How to Trade Forex Wedge Patterns

Read our Advertiser Disclosure.
Contributor, Benzinga
August 28, 2023

Forex traders often use chart patterns to obtain strategic insights to help guide their currency trading activities. Among the array of available chart patterns used in technical analysis, the wedge pattern stands out as a reasonably reliable tool for predicting potential exchange rate or price movement activity. 

In this comprehensive guide to trading wedge patterns, Benzinga aims to equip forex traders with a robust understanding of how to go about trading forex wedge patterns. 

The article will cover essential aspects of the wedge pattern, such as its key characteristics and market implications, common technical analysis techniques using the wedge, effective trading strategies centered on identifying wedge patterns and the use of them to provide potentially profitable forex trade signals.

Disclosure: CFDs are complex instruments and come with a high risk of losing money rapidly due to leverage. 69% of retail investor accounts lose money when trading CFDs with this provider. You should consider whether you understand how CFDs work and whether you can afford to take the high risk of losing your money.

Understanding Wedge Patterns

Narrowing or converging wedge patterns in forex trading are chart formations that occur when two trendlines that move in the same direction converge to create a gradually reduced exchange rate range. They are typically characterized as rising or ascending and falling or descending wedges. Several broadening wedge patterns also exist that have diverging trend lines and can provide useful additional information and signals for forex traders to act upon. 

Wedge patterns are particularly interesting because they can indicate both potential reversals and continuations in exchange rate trends depending on the exchange rate or price action context in which they appear. 

In general, if a rising or falling converging wedge pattern moves against the prevailing trend, it serves as a continuation pattern, while if the wedge moves with the trend, it acts as a reversal signal. In either case, narrowing wedge patterns signal an overall loss of momentum in the direction that the wedge moves in and a coincident decline in market volatility.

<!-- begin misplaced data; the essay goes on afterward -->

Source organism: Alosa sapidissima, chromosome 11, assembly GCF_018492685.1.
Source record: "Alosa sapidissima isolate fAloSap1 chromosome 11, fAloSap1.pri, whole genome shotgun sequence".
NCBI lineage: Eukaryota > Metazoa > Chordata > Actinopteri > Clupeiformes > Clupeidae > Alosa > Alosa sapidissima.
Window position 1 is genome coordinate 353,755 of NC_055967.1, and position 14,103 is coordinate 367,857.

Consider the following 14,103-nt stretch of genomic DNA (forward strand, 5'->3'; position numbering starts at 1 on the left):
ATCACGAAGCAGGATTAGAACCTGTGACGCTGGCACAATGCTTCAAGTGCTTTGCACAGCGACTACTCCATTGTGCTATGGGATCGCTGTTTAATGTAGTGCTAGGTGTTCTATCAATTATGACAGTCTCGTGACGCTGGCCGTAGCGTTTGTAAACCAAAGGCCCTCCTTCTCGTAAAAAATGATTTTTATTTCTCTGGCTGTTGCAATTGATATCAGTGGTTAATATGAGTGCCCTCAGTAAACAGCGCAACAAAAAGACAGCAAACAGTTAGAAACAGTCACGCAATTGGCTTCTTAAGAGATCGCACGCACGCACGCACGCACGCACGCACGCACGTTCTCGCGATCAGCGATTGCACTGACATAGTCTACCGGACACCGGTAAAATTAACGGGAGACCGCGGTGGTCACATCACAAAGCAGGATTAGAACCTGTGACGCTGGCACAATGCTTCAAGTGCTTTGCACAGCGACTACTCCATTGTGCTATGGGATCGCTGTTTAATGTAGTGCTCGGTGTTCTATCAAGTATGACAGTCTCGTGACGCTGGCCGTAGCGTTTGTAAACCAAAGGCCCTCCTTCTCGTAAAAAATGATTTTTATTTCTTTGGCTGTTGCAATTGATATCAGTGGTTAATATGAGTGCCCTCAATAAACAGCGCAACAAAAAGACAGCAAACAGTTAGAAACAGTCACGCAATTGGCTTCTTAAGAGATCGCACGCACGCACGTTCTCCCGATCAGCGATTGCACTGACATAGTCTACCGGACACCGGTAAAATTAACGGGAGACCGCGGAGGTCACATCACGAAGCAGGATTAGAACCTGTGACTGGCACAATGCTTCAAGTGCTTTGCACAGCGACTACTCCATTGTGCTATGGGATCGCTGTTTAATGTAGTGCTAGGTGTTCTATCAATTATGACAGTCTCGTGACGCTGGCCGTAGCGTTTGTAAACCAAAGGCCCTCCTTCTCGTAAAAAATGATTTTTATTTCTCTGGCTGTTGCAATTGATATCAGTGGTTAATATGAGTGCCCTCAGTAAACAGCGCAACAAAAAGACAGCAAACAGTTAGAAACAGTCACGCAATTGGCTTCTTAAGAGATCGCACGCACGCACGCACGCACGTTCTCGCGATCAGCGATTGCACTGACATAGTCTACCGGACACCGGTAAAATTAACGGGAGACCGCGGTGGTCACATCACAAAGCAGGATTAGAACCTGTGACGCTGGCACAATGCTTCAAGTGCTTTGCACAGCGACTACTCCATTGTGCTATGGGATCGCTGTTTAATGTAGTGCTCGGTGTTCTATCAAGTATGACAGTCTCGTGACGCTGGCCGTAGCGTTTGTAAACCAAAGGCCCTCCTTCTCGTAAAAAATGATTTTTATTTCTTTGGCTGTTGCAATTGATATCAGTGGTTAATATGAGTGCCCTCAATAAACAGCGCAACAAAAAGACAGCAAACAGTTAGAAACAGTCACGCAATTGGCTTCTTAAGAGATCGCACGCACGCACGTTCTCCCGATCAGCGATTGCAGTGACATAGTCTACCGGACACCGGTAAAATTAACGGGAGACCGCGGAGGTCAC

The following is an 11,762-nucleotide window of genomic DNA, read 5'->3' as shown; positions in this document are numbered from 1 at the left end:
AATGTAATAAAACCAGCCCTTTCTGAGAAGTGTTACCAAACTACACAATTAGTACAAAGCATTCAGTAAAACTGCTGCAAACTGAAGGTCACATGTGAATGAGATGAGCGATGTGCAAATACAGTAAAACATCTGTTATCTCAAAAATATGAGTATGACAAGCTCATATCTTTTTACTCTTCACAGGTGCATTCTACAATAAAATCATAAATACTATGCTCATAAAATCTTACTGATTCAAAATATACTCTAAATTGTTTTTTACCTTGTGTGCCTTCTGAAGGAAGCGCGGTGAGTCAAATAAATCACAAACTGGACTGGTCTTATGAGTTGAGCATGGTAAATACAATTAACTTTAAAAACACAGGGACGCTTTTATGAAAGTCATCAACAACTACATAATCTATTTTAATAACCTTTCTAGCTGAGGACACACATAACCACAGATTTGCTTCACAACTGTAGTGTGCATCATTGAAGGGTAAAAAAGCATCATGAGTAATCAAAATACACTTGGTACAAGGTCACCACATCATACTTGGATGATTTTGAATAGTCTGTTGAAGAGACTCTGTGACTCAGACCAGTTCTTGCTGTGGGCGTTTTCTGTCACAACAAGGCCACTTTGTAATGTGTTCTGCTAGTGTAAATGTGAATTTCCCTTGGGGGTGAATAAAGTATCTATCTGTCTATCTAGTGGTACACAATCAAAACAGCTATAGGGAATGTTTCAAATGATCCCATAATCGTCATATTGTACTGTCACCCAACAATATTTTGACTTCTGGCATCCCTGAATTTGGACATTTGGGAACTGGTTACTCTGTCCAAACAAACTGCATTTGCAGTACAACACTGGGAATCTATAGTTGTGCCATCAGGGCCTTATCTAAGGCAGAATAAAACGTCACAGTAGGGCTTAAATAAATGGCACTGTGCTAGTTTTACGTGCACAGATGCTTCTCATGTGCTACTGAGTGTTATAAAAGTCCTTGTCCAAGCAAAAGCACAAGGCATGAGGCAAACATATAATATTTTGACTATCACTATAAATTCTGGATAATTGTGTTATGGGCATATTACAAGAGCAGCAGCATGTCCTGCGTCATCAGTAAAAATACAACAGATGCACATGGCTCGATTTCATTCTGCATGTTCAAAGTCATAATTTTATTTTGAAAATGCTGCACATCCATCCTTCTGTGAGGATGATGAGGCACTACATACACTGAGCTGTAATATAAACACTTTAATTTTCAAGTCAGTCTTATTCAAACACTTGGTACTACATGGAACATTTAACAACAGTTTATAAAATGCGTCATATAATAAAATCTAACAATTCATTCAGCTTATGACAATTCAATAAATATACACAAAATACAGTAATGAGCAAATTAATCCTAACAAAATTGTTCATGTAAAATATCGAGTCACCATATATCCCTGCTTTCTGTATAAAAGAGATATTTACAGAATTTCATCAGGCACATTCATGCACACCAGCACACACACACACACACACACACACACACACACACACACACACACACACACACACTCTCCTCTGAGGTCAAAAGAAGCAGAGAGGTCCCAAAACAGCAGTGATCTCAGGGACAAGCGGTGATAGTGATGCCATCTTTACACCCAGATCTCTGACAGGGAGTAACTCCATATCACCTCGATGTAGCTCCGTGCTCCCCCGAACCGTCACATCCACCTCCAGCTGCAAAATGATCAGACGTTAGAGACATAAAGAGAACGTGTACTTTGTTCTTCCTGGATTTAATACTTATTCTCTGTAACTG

Traders using wedge patterns need to accurately draw each upper and lower trendline of these patterns through the notable swing highs and lows that the market made during the pattern’s lifetime. They should also look for at least three touches of the developing pattern’s upper and lower trend lines to confirm a wedge pattern exists.

Finally, it makes sense for forex traders to identify key support and resistance levels within each wedge pattern and look for additional confirmation of pattern breakouts to obtain the best trading results from their chart pattern analysis. Once a breakout occurs, the typically measured move of a wedge pattern is determined by projecting the initial width of the wedge from its breakout point.

Falling Wedge

The declining, descending or falling wedge is a bullish chart pattern that can occur in either a downtrend or an uptrend. It is characterized by two converging upper and lower trendlines where each trend line displays a downward slope. Despite its declining nature, the falling wedge generally breaks to the upside as shown in the image below. 

Schematic diagrams of the falling wedge as either a continuation or reversal pattern. Source: eLearnMarkets

When the falling wedge occurs in a downtrend, it is often considered a bullish reversal pattern that indicates a gradual loss of downward market momentum. Seeing the falling wedge appear on an exchange rate chart after a decline thus suggests that the forex market might be preparing itself for an upward breakout, as indicated by higher lows and a contracting exchange rate trading range. 

If a falling wedge is seen after a market rise, however, it serves as a continuation pattern that indicates corrective market activity to the downside is waning. A breakout to the upside to continue the rising trend would thus be reasonably anticipated.

Forex traders should exercise caution and wait for a confirmed breakout above the falling wedge pattern’s declining upper resistance line before making a trading decision to go long based on the appearance of this pattern on an exchange rate chart since the falling wedge can also sometimes break out to the downside. 

Rising Wedge

The ascending or rising converving wedge pattern is similar to the falling converging wedge but is instead bounded by two converging trendlines with an upward slope. No matter whether it arises after an uptrend or downtrend, it is generally viewed as a bearish chart pattern that can signal either a continuation or reversal of the preceding trend as shown in the image below.

Schematic diagrams of the rising wedge as either a reversal or continuation pattern. Source: eLearnMarkets

The rising converging wedge is characterized by a series of higher highs and higher lows, as well as by a narrowing exchange rate range that reflects reducing volatility levels over time as it progresses. Although the rising wedge shows an overall pattern of increasing exchange rates, it generally signals the potential for a downward breakout since upside market momentum is waning along with volatility. 

Forex traders should monitor the apex of the two rising trendlines closely and watch for a confirmed pattern breakout to the downside by consulting other technical indicators before considering acting on any trading opportunities based on this chart pattern.